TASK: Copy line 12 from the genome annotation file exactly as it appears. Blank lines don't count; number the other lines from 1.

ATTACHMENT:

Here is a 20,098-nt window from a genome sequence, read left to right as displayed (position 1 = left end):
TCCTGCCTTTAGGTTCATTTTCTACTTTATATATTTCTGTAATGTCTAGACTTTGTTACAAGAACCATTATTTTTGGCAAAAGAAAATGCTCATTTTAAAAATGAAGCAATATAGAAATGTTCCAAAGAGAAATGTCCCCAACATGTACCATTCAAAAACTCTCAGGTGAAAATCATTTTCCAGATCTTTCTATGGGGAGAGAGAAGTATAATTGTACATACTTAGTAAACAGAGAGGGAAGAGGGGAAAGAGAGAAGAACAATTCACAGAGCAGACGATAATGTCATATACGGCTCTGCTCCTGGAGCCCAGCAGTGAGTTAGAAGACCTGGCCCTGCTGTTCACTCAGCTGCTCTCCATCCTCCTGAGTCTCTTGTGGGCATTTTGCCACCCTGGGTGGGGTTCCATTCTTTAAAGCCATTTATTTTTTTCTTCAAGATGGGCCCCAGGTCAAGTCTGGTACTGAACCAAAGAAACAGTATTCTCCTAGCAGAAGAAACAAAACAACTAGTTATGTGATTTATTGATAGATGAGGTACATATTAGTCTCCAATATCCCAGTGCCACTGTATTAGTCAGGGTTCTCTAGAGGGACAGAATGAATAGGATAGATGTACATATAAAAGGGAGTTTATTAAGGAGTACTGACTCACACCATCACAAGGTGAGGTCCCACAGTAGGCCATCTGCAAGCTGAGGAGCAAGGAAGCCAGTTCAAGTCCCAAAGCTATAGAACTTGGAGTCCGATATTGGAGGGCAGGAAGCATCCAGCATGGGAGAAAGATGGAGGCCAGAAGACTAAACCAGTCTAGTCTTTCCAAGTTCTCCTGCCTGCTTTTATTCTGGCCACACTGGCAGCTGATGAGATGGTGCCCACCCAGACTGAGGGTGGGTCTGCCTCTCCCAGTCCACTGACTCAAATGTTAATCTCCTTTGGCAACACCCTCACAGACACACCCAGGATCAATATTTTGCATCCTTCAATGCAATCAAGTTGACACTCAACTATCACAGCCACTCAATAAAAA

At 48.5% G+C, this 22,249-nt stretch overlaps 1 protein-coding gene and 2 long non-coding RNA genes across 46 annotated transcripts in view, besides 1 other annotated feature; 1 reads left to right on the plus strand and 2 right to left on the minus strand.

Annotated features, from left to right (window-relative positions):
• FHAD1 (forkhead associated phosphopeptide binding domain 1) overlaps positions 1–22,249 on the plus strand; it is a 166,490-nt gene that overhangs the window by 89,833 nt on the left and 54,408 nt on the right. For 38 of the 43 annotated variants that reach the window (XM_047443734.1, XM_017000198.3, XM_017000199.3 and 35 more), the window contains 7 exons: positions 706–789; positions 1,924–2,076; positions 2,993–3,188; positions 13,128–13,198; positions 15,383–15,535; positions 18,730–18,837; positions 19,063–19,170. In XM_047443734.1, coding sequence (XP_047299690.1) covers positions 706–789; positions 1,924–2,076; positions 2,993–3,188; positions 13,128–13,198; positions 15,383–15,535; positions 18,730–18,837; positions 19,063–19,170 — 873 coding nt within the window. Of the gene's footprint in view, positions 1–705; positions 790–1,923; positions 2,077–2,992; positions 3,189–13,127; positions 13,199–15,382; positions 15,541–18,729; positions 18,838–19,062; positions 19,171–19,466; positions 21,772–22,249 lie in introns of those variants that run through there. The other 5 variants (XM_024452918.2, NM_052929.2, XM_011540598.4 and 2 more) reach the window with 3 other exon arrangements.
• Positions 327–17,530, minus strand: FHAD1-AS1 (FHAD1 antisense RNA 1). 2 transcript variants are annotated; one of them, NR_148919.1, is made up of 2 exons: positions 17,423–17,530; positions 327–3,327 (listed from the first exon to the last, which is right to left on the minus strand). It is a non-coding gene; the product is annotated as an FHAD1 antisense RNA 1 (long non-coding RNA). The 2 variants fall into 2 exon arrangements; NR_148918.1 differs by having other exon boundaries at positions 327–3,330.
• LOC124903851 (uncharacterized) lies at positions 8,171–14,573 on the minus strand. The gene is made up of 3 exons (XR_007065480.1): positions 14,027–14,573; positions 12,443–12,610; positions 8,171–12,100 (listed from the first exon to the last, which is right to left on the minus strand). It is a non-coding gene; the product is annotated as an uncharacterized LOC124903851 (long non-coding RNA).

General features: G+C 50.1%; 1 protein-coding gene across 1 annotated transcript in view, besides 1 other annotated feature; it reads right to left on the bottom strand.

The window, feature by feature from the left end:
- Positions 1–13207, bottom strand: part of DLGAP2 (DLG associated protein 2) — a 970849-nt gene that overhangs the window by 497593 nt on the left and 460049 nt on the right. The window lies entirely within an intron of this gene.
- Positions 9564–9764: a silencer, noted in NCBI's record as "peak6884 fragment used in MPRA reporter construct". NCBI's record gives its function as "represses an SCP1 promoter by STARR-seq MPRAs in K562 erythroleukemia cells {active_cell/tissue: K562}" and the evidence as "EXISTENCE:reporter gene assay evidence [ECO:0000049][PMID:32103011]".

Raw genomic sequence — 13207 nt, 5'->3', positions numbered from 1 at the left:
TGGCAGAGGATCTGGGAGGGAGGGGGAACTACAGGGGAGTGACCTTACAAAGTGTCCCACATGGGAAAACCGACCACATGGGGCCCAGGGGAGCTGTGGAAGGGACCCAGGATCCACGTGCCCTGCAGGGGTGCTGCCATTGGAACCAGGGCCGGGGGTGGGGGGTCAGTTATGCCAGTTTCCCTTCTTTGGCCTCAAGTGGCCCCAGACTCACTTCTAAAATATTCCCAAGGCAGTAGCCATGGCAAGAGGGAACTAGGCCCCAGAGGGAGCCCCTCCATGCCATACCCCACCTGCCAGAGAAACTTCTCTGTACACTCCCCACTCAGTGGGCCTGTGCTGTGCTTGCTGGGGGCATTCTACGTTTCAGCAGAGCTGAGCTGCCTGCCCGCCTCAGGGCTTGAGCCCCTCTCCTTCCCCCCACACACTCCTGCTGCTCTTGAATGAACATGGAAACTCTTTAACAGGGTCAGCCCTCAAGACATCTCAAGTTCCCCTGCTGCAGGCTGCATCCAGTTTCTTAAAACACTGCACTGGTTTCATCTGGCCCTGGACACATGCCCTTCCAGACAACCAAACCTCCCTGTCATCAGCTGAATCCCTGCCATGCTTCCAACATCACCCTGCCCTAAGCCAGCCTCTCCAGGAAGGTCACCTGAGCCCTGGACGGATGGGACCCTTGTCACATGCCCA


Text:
Raw genomic sequence — 13207 nt, 5'->3', positions numbered from 1 at the left: